Meet Marie Elena Reyes: Founder of the Frida Kahlo InstituteSeptember 11, 2009
Marie Elena Reyes, 2001–02 Community Action Grant recipient, excelled in math throughout her early academic career but received little instruction or encouragement about science. Marie Elena was married with two children when she took her first biology class. “I was shocked by how exciting it was,” she said of the class. It was then that she discovered her passion for science.
As an older Latina in pursuit of two master’s degrees, Marie Elena faced many challenges. Now she is taking a cue from her own past experiences to guide her future. She reaches out to women of color pursuing STEM fields to provide them with the support and encouragement she didn’t have. Maria Elena said, “It’s about noticing a need and doing something about it.”
Marie Elena used her AAUW Community Action Grant to fund a project called Frontera Grrls, a collaboration between local middle schools and the University of Arizona Women in Science and Engineering Program. A workshop series for interested local middle school teachers provided a framework for after-school computer clubs focused on encouraging girls’ participation in technology and science. Each participating school approached the project with different resources and interests. One group of middle school girls created mini-films about relevant cultural issues, while another developed a teen-friendly website about girls’ self-esteem. Although Marie Elena eventually left the area, her interest in helping minority girls and women succeed in math and science continued.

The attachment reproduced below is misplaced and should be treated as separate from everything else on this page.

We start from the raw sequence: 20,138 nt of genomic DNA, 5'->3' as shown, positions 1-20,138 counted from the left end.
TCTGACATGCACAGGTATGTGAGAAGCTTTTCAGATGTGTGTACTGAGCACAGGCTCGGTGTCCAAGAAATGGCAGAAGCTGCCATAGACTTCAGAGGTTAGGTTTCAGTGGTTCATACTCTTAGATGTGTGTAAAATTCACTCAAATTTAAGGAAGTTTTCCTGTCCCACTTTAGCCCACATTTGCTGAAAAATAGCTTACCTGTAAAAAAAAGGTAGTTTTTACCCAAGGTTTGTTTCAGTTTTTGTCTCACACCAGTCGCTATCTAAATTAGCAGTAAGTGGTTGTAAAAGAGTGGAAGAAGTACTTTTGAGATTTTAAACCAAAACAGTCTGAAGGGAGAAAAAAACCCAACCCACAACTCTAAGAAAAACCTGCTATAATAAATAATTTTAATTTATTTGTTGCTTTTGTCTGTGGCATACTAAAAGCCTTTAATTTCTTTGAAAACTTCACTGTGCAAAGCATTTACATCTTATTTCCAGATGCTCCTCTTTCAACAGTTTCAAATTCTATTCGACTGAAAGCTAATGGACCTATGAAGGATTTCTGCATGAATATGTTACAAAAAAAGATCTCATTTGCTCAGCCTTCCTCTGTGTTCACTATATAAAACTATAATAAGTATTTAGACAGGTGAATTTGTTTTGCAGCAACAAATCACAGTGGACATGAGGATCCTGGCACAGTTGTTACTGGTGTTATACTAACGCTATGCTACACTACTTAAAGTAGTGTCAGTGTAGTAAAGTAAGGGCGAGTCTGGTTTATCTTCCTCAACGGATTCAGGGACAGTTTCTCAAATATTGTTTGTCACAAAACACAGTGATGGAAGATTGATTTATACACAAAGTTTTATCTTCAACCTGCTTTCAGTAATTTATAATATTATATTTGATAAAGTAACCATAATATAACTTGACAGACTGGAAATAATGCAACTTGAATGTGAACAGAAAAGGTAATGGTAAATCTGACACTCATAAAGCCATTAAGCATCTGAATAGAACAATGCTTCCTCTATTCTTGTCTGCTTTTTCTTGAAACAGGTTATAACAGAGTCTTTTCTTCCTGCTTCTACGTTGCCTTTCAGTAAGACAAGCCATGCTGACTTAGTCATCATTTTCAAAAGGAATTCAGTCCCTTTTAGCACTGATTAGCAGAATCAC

In 2004 Marie Elena founded the Frida Kahlo Institute for Women at the Borderlands, with headquarters in Taos, New Mexico, and Tucson, Arizona. The institute focuses on “personal and leadership development for girls and women at transition points in life.” Through educational and mentoring programs, workshops, and summer camps, the institute aims to reach women and girls at critical transition periods, such as middle to high school, community college to university, and one career to another.
Marie Elena said the Frontera Grrls Community Action Grant project played an important role in developing the vision for the Frida Kahlo Institute. The project helped her see the value of inspiring younger girls to consider futures in math and science. Having faced and overcome discrimination, Marie Elena is working to help women and girls in the borderlands understand that they do have a place in math and science fields.